def concat_images(image_files):
    images = [] 

    for image_file in image_files:
        image = Image.open(image_file)
        images.append(image)

    widths, heights = zip(*(i.size for i in images))

    total_width = sum(widths)
    max_height = max(heights)

    new_im = Image.new('RGB', (total_width, max_height))

    x_offset = 0

    for im in images:
        new_im.paste(im, (x_offset,0))
        x_offset += im.size[0]

    return new_im

In the main function, make a new variable that has the combined images in one image.


combined_image = concat_images(image_files)

Now store the image on your device to check the appearance of the output.


image_path = "temp.png"
combined_image.save(image_path)

Keep in mind that this only works when testing locally. When we deploy our application, we will need to store our image in the tmp folder, which is recognized by Azure Functions. We store the image locally so that we can create a data url to send it to Azure OpenAI.


These are the pictures I send to the service.

 







 

And this is the final combined result





Step 4: Transfer the images to GPT 4 Vision


To begin with, obtain all your credentials from the Azure portal and in your local.settings.json, include the following variables.


GPT4V_ENDPOINT "the link to your service (usually in the following format https://<resource-name>.openai.azure.com/)"

GPT4V_KEY "the password for your service"

GPT4V_DEPLOYMENT "what you call your deployment. I usually use the same name as in the catalogue to make it easier to read, so in our case it is gpt-4-vision"

This is a common practice to prevent your keys from being revealed in the code. After deployment, you have to enter the keys in your Function App configuration settings.


Next, set up your prompt. You can give your user the option to specify their own prompt, so it's a good idea to create an extra input parameter, called user_prompt. If the user prompt is not set, we use the default value. By default, our service will check if all of the input images show the different sides of the same object or not. Here's an example of a prompt.

 

This is a single image composed of several images joined together. Please say if those images show the different sides of the same object or not. Explain your answer.

And here's the code


user_prompt = req.params.get('user_prompt')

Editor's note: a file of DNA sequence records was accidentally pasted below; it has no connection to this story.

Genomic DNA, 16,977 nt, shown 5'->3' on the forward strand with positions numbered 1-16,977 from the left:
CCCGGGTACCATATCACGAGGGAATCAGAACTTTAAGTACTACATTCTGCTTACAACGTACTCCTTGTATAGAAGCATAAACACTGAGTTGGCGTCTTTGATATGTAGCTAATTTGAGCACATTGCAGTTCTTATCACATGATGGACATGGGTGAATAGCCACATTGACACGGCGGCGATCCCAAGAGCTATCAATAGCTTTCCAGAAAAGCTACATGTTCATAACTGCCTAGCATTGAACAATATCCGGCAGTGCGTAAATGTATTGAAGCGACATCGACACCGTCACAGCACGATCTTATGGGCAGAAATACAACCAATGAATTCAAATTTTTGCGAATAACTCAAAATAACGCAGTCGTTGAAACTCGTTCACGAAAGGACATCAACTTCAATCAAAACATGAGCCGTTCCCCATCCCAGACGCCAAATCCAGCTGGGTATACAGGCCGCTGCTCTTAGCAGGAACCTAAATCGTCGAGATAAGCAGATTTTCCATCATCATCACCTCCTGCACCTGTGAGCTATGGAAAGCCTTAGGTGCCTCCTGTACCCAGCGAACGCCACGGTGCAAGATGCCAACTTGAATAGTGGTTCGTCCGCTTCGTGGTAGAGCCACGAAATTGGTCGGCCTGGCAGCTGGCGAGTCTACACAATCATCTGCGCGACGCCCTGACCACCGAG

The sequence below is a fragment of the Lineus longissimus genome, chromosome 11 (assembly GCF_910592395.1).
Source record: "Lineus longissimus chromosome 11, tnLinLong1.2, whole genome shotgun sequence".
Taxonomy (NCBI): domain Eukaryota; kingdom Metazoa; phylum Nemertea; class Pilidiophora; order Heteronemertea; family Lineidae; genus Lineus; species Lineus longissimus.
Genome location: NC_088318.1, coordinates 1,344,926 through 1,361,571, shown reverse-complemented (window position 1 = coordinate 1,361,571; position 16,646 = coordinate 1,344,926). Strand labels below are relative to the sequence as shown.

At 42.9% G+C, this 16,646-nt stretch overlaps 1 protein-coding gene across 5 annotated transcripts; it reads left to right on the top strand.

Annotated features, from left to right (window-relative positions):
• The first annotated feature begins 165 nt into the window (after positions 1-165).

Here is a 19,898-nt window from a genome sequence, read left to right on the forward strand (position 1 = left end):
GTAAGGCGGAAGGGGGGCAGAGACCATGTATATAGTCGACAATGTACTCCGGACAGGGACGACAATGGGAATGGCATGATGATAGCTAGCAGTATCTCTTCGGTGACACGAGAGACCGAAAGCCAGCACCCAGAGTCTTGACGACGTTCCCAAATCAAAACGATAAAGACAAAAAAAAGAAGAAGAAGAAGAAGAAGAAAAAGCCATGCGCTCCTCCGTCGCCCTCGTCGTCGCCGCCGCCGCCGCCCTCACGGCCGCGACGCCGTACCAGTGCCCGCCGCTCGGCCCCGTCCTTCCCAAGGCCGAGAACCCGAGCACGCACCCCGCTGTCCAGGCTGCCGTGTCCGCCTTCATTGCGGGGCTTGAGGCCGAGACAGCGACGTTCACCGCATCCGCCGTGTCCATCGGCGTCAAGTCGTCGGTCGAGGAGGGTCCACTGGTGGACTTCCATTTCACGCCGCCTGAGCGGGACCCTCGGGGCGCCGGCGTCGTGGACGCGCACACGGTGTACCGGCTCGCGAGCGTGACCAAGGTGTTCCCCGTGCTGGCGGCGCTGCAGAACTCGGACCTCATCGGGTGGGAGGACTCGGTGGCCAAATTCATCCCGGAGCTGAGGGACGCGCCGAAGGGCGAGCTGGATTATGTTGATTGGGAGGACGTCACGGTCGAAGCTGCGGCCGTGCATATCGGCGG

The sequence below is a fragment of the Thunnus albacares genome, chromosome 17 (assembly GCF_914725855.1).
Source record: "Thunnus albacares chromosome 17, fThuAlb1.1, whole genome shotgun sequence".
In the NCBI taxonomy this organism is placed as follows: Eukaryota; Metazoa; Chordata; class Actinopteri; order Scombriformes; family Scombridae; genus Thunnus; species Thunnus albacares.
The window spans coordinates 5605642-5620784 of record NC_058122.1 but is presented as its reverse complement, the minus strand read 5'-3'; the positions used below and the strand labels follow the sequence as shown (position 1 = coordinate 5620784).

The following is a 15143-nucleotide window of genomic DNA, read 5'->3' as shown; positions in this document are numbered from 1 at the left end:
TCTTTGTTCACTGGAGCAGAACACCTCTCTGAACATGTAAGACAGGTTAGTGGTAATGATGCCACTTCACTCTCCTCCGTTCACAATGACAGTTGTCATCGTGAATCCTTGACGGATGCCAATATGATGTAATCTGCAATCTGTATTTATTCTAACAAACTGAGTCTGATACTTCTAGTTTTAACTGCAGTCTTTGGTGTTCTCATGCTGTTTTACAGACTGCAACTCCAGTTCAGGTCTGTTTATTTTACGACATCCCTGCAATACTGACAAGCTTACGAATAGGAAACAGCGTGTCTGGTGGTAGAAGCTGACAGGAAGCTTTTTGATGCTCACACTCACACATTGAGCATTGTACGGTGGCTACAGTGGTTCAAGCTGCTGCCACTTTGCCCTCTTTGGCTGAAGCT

if not user_prompt:
    user_prompt = """
    This is a single image composed of several images joined together. 
    Please say if those images show the different sides of the same object or not.
    Explain your answer.
    """

We need to make a function that creates a special url from the image content, because GPT Vision API only takes images in a certain format. This only works from local. When we try to get the byte stream in-memory directly from request body, the url is not in the right format. That's why we store the image locally and make the url like this.


def local_image_to_data_url(image_path):
    mime_type, _ = guess_type(image_path)
    if mime_type is None:
        mime_type = 'application/octet-stream'

    with open(image_path, "rb") as image_file:
        base64_encoded_data = base64.b64encode(image_file.read()).decode('utf-8')

    return f"data:{mime_type};base64,{base64_encoded_data}"

We can now proceed to set up our OpenAI client.


api_base = os.environ["GPT4V_ENDPOINT"]
deployment_name = os.environ["GPT4V_DEPLOYMENT"]
api_key = os.environ["GPT4V_KEY"]
api_version = '2023-12-01-preview'

client = AzureOpenAI( 
    api_key=api_key,
    api_version=api_version,
    azure_endpoint=api_base,
)

Then submit the request and interpret the output


response = client.chat.completions.create(
    model=deployment_name,
    messages=[
        { "role": "system", "content": "You are a helpful assistant" },
        { "role": "user", "content": [  
            { 
                "type": "text", 
                "text": user_prompt 
            },
            { 
                "type": "image_url",
                "image_url": {
                    "url": encoded_image_url
                }
            }
        ] } 
    ],
    max_tokens=1000 
)

output = response.choices[0].message.content

This is how the complete code appears. We’ve altered the image path, as we said before the image needs to be stored in the tmp folder when it is uploaded to the cloud.



import azure.functions as func
import logging

from PIL import Image

import os
import base64

from mimetypes import guess_type

from openai import AzureOpenAI